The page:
'Azzun 'Atma, Beit Furik, Eliyahu Crossing, Habla, Za'tara (Tapuah), Tue 24.9.13, Morning

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Petahya, Nurit P., Pitzi (reporting) Translator: Charles K.

Central West Bank,

14:00   The Habla gate is open.  No one around.  Apparently everyone who wanted to leave has already done so.  Nor is anyone entering Habla.  It’s quiet.


Many Israelis shopping in Nabi Elias.  What will happen to those shops when the road is moved?


14:30  A military Hummer parked opposite Azzun, observing the entrance to the village.


15:00  Huwwara checkpoint.  A pretty long line of Palestinian cars headed toward Nablus.  The checkpoint is manned but there are no inspections.  It turns out that the congestion is due to the number of vehicles.  Just a traffic jam…


The Beit Furiq checkpoint is deserted.  Everything appears quiet and pastoral.  Many sea squills blossoming.  The evil isn’t visible through this glorious landscape.


Many Israeli vehicles in Huwwara, civilian as well as military, though the latter drive quickly along the main road which has become one large mall.


H. approaches us in the kanafe shop – he’s a young Palestine who speaks Hebrew fluently and has worked there for a long time.  He tells us that whenever he travels from his village to his workplace in Huwwara he’s stopped by police, made to get out of the taxi and detained for a few hours.  He’s then released.  That’s been going on for a long time.  When he asked them the reason for the harassment they told him that they’ll stop if he agrees to collaborate.  He refused and the harassment continues.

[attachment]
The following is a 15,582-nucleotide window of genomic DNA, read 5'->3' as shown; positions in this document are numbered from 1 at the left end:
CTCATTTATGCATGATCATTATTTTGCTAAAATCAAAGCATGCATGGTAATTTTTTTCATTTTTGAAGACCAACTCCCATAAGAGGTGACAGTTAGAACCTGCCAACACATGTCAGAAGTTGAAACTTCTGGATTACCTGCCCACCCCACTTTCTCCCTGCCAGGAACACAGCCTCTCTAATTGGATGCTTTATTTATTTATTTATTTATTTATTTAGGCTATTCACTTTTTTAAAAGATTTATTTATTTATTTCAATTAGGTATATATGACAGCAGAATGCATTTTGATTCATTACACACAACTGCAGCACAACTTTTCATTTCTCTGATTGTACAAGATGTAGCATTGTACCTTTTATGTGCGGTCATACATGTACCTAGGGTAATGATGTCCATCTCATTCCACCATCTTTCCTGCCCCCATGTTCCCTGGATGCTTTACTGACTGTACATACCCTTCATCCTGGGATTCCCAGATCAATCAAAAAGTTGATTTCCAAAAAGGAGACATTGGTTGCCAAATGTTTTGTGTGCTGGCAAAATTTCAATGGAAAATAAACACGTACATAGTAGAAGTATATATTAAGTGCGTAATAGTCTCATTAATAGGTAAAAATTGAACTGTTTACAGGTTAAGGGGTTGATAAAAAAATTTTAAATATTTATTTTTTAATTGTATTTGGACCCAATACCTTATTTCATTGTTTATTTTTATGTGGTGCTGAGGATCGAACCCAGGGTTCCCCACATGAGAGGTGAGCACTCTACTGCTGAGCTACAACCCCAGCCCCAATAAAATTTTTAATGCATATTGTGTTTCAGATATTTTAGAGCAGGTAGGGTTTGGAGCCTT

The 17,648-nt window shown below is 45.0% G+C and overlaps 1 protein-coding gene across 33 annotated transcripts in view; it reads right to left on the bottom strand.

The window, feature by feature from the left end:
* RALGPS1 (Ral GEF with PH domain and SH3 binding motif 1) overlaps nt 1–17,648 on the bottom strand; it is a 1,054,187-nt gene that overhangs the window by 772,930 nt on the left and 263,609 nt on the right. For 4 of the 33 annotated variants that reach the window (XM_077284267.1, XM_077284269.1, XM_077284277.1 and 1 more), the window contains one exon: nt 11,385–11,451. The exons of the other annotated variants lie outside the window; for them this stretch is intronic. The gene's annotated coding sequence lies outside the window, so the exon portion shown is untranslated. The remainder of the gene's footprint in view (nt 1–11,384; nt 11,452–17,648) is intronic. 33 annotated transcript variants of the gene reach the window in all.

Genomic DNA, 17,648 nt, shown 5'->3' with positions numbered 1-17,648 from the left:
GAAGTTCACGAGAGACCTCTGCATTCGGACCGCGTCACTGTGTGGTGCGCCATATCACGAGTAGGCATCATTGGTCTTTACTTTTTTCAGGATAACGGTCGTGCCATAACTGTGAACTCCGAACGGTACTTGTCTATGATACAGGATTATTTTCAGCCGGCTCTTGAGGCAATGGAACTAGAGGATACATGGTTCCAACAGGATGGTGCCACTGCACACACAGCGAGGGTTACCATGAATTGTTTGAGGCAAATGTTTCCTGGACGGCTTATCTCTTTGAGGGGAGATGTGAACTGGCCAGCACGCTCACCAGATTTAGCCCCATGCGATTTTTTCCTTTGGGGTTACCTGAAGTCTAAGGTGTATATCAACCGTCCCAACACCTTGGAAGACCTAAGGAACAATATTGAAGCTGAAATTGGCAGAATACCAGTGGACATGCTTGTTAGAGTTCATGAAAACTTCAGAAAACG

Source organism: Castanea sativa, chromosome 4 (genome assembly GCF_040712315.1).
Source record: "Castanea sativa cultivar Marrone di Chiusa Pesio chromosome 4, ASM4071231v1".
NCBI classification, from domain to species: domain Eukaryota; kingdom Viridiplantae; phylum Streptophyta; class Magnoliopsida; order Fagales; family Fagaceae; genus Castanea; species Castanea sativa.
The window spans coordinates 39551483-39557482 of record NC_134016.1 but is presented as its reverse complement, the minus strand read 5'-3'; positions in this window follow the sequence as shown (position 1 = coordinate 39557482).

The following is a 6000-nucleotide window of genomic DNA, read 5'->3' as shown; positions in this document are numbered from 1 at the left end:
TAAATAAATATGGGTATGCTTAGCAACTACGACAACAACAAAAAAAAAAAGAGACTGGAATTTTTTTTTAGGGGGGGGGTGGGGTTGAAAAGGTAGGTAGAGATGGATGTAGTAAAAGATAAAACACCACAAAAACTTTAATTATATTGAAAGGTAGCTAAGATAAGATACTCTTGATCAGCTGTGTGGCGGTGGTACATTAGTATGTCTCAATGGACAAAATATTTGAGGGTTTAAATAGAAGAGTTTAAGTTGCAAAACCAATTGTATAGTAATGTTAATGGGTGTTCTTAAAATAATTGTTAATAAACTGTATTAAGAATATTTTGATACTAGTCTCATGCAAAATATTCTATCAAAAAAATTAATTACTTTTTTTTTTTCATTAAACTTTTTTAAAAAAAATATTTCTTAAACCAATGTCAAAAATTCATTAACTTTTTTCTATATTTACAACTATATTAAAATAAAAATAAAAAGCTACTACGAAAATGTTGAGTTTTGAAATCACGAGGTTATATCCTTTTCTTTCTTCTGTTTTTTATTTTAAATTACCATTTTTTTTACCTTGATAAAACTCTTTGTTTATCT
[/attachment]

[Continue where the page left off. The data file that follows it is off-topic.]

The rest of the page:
When he was little, during the intifada, he was arrested for participating in demonstrations.  He was then blacklisted by the Shabak, until 2028 (!!!).  He showed us the document confirming what he said.  We have a copy.


Can anyone do anything?  Pitzi has all the information.


Tapuach junction is manned but there are no inspections or dogs.


Light traffic at Azzun Atma.  A few returning laborers tell us it’s because there’s not a lot of work in the settlements during the intermediate days of Sukkot, and the exit through Beit Amin has been blocked because that’s where the soldier’s killer lived.  Laborers from the village can’t leave to go to work.  The soldiers at the checkpoint look at us, even take photographs, but don’t prevent us from talking to the Palestinians.


Soldiers are stationed at the many holes in the fence along the road from the Oranit terminal to Azzun Atma.  They’ve improvised emplacement; we didn’t see any attempts to repair the holes, even though they’re very big.


Much congestion in the lane for Palestinians through the Eliyahu crossing.  Rigorous inspections.  We weren’t asked where we were coming from, went through easily and then home.  To another world.